Startups race to strike hydrogen gold

The discovery of naturally formed hydrogen deposits has companies from the United States to Australia racing to find and commercialize gaseous gold.

An Airbus hydrogen-powered zero-emission engine at the 2023 International Paris Air Show (Source: Reuters/Benoit Tessier)

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Natural hydrogen produced from subsurface geologic accumulations, dubbed gold or white hydrogen, was never actively sought, and was once believed to be non-existent or untappable.

However, in recent years, reservoirs have been discovered in the United States, Canada, Finland, the Philippines, Australia, Brazil, Oman, Turkey, and Mali leading would-be gold diggers to believe that there are numerous sources waiting to be discovered.

“There are more startups right now than large companies exploring for natural hydrogen because people with skills and experience (of mining and drilling) are deciding to try their luck in this hunt for white hydrogen,” says CEO and founder of Natural Hydrogen Energy (NH2E) Viacheslav Zgonnik.

Zgonnik, formed his company 10 years ago following a PhD in green chemistry and has mineral leases for exploratory drilling in the United States, says white hydrogen is a renewable source of clean energy continuously generated in the Earth through natural, inexhaustible processes.

Available data suggests an estimate of some 23 million tons of hydrogen could be extracted a year from the ground, Zgonnik notes in his paper ‘The occurrence and geoscience of natural hydrogen: A comprehensive review’.

That is likely a deep underestimatation of the real potential, he says. 

“That is the currently available estimate of generation of geologic hydrogen from the ground but, in my opinion, the real number should be two to three orders of magnitude higher because we still don't know a lot about the hydrogen system and have very scarce measurements of hydrogen on the planet,” he says.

Natural process

Scientists have identified several ways in which natural processes may lead to the creation of hydrogen in the Earth’s crust, but two have been named as the most significant, according to technical analyst for the Advanced Research Projects-Agency (ARPA-E) at the U.S. Department of Energy Emily Yedinak.       

Water-rock reactions via serpentinization of mafic or ultramafic rocks, which contain iron, can oxidize producing hydrogen and has been known to occur in mid-oceanic ridges.

The second process is when water decomposes due to ionizing radiation, known as water radiolysis, says Yedinak in her paper ‘The Curious Case of Geologic Hydrogen: Assessing its Potential as a Near-Term Clean Energy Source.’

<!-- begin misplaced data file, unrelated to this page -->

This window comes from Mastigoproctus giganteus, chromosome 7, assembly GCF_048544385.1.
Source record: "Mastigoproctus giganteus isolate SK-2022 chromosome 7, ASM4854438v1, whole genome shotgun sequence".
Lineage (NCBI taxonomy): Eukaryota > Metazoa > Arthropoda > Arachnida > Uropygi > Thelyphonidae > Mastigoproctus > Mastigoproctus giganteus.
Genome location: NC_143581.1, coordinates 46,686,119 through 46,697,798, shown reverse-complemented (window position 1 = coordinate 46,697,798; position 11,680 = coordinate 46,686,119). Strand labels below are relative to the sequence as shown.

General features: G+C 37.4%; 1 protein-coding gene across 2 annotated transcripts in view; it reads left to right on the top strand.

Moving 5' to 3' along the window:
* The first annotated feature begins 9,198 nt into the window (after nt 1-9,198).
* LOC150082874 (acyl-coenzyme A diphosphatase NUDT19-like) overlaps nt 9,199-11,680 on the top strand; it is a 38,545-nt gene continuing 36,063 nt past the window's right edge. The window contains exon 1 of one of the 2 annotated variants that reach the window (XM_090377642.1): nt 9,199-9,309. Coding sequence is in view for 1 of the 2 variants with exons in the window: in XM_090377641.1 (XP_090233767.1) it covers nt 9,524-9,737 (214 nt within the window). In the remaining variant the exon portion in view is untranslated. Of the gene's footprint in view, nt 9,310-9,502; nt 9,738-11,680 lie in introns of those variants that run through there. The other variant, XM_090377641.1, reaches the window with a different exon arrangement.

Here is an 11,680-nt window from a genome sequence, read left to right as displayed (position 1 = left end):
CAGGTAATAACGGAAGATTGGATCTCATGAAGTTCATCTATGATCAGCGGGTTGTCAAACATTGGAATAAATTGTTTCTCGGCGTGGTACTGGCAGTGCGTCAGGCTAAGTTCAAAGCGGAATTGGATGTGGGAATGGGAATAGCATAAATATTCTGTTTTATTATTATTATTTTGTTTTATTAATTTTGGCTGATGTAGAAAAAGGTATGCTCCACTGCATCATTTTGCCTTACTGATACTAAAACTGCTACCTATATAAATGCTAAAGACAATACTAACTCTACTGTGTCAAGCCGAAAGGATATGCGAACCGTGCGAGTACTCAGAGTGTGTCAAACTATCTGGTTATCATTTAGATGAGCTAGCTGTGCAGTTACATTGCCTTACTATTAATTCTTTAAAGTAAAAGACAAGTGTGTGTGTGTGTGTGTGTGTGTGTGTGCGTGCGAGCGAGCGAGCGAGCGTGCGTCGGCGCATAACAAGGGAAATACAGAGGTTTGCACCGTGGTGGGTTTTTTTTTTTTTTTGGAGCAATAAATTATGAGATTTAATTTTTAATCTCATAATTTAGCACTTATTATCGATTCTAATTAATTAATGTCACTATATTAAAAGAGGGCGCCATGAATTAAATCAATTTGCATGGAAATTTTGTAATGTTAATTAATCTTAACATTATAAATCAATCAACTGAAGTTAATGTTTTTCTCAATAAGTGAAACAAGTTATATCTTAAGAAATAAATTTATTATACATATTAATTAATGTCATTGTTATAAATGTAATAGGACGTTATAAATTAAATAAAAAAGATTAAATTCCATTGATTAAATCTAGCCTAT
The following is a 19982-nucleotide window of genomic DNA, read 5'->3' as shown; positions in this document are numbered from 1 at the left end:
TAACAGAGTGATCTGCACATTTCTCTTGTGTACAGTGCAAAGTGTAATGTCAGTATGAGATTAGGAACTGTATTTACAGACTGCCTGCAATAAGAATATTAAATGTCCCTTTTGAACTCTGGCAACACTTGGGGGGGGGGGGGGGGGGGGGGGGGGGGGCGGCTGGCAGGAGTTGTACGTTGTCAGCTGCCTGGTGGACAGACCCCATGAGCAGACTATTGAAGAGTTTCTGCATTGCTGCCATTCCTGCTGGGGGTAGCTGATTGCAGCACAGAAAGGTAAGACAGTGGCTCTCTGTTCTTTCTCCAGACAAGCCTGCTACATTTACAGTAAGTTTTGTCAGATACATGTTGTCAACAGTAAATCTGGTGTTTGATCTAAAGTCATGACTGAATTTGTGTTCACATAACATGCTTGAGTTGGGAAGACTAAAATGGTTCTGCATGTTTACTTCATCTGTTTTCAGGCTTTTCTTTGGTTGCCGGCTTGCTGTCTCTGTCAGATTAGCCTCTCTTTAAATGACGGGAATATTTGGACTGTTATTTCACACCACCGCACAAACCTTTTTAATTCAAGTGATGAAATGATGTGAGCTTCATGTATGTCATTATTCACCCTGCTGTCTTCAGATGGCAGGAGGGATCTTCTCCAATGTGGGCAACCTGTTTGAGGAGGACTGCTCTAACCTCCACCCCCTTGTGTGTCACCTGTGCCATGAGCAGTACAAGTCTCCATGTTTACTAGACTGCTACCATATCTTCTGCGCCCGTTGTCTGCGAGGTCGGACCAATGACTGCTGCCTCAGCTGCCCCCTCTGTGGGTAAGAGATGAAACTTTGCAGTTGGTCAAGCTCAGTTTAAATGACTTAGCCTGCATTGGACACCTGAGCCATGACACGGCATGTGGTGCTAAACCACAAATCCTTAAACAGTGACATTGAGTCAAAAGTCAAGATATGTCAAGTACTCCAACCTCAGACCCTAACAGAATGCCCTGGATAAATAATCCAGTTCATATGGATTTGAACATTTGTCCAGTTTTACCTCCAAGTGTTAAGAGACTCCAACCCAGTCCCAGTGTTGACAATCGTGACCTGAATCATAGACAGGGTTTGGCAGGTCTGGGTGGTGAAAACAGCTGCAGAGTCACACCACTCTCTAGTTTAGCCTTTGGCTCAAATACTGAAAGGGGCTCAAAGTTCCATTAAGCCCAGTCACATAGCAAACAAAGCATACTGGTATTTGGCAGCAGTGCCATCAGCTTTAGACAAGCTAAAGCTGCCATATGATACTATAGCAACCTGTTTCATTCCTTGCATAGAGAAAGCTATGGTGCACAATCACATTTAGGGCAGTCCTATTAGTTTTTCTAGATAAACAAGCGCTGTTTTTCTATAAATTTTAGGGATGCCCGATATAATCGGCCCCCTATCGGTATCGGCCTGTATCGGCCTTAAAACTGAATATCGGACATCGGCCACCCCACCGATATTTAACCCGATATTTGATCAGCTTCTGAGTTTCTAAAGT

“Both serpentinization and radiolysis reactions are frequently observed in rocks pertaining to the Precambrian continental lithosphere which represents over 70% of the global continental crust surface area, suggesting that the potential for hydrogen evolution exists globally rather than regionally,” she said in the paper.

By understanding the conditions under which natural hydrogen may be produced, commerical interests are a step clearer to a systematic exploratoration strategy. 

Attempts to quantify hydrogen production rates vary widely – anywhere between 0.1% and 33% of current fossil-fuel hydrogen production rates worldwide – though current estimates hint at a massive potential, according to Yedinak who, since writing the paper, has left the DOE to work as a technical analyst at geological hydrogen startup Koloma.

Earth's Hydrogen Factories

(Click to enlarge) 

Source: (Graphic) C.Bickel/Science: (Data) Geoffrey Ellis/US Geographical Survey 

In the race

Koloma, which recently announced it has investment backing from sources including the Bill Gates-founded Breakthrough Energy Ventures, is just one of a number of startups searching the globe for sustainable and exploitable white hydrogen deposits.

In the United States, Zgonnik’s NH2E was the first to drill for natural hydrogen in Nebraska. 

Zgonnik has new wells planned and hopes to be the first in the United States to start extraction and production.  

Helios Aragon, established in 2018 and owning gas exploration permits in the north of Spain covering around 220,000 acres, is developing Europe's first natural hydrogen production project and will begin drilling the Monzon-2 appraisal well in the second half of 2024 at the cost of 12 million euros ($12 million).

Estimates for the well is 1.1 million tons of hydrogen, though the company claims several look-alike structures in the Monzon Field point to 5-10 million tons within Helios Aragon permits and as much as over 100 million tons in the Aragon region.

Hydroma, meanwhile, was previously known as Petroma when it began searching for oil and gas alongside Canadian engineers Chapman Petroleum Engineering in a block larger than Switzerland in Mali.

After 98% pure hydrogen was discovered outside the small town of Bourakebougou, the company pivoted to hydrogen exploration and changed its name to Hydroma in 2019.

From 2017 to 2019, the company drilled 24 wells within 10 km of Bourakebougou and discovered the existence of multiple accumulations of natural hydrogen.

Similar digs in France, by La Française d’Énergie, and Australia, by Gold Hydrogen, point to how lucrative striking hydrogen is expected to be.

But investment remains muted compared to the billions of dollars being poured into clean hydrogen production from electrolyzers, says CEO and Founder of H2Au Owain Jackson.

However, even without the large investment for the production of clean hydrogen, the large amount of electricity needed as hydrogen production increases means that, once geological hydrogen can be exploited, it will easily compete, Jackson says.

“If you can prove natural hydrogen at scale, then all of a sudden you are undercutting everyone because you're not having to put the same effort in,” he says.

By Paul Day